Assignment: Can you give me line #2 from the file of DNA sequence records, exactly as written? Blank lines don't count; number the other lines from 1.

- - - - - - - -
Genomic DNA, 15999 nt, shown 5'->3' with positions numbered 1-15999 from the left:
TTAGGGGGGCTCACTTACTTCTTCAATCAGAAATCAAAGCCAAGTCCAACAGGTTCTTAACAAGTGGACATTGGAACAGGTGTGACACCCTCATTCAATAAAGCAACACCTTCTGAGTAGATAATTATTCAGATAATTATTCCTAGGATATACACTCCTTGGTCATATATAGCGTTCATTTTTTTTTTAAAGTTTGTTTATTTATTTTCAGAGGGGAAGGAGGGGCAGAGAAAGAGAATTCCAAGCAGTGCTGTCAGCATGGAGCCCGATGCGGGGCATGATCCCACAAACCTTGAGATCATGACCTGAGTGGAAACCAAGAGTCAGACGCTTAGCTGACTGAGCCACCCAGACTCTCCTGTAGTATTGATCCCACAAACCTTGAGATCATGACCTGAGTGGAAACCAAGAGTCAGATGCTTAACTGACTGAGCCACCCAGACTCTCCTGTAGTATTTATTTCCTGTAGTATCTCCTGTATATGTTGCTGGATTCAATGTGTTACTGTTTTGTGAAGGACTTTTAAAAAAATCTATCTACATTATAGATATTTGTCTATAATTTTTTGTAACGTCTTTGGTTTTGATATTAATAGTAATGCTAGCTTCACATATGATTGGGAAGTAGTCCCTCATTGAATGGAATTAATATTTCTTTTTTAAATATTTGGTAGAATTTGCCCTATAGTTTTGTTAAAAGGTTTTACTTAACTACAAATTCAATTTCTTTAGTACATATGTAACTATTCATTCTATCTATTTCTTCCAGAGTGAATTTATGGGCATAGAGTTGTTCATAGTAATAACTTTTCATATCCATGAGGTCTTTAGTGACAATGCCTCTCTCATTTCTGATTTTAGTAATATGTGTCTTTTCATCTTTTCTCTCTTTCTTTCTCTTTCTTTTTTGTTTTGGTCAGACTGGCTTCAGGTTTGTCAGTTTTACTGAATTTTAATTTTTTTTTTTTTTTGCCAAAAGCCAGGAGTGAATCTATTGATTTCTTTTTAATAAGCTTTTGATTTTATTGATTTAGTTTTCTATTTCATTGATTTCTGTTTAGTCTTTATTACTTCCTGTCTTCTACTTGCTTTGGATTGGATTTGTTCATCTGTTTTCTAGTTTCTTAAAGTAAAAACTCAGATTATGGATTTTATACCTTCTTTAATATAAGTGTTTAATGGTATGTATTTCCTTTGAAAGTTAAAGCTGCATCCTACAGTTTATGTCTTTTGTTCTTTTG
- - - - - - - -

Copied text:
TTAGGGGGGCTCACTTACTTCTTCAATCAGAAATCAAAGCCAAGTCCAACAGGTTCTTAACAAGTGGACATTGGAACAGGTGTGACACCCTCATTCAATAAAGCAACACCTTCTGAGTAGATAATTATTCAGATAATTATTCCTAGGATATACACTCCTTGGTCATATATAGCGTTCATTTTTTTTTTAAAGTTTGTTTATTTATTTTCAGAGGGGAAGGAGGGGCAGAGAAAGAGAATTCCAAGCAGTGCTGTCAGCATGGAGCCCGATGCGGGGCATGATCCCACAAACCTTGAGATCATGACCTGAGTGGAAACCAAGAGTCAGACGCTTAGCTGACTGAGCCACCCAGACTCTCCTGTAGTATTGATCCCACAAACCTTGAGATCATGACCTGAGTGGAAACCAAGAGTCAGATGCTTAACTGACTGAGCCACCCAGACTCTCCTGTAGTATTTATTTCCTGTAGTATCTCCTGTATATGTTGCTGGATTCAATGTGTTACTGTTTTGTGAAGGACTTTTAAAAAAATCTATCTACATTATAGATATTTGTCTATAATTTTTTGTAACGTCTTTGGTTTTGATATTAATAGTAATGCTAGCTTCACATATGATTGGGAAGTAGTCCCTCATTGAATGGAATTAATATTTCTTTTTTAAATATTTGGTAGAATTTGCCCTATAGTTTTGTTAAAAGGTTTTACTTAACTACAAATTCAATTTCTTTAGTACATATGTAACTATTCATTCTATCTATTTCTTCCAGAGTGAATTTATGGGCATAGAGTTGTTCATAGTAATAACTTTTCATATCCATGAGGTCTTTAGTGACAATGCCTCTCTCATTTCTGATTTTAGTAATATGTGTCTTTTCATCTTTTCTCTCTTTCTTTCTCTTTCTTTTTTGTTTTGGTCAGACTGGCTTCAGGTTTGTCAGTTTTACTGAATTTTAATTTTTTTTTTTTTTTGCCAAAAGCCAGGAGTGAATCTATTGATTTCTTTTTAATAAGCTTTTGATTTTATTGATTTAGTTTTCTATTTCATTGATTTCTGTTTAGTCTTTATTACTTCCTGTCTTCTACTTGCTTTGGATTGGATTTGTTCATCTGTTTTCTAGTTTCTTAAAGTAAAAACTCAGATTATGGATTTTATACCTTCTTTAATATAAGTGTTTAATGGTATGTATTTCCTTTGAAAGTTAAAGCTGCATCCTACAGTTTATGTCTTTTGTTCTTTTG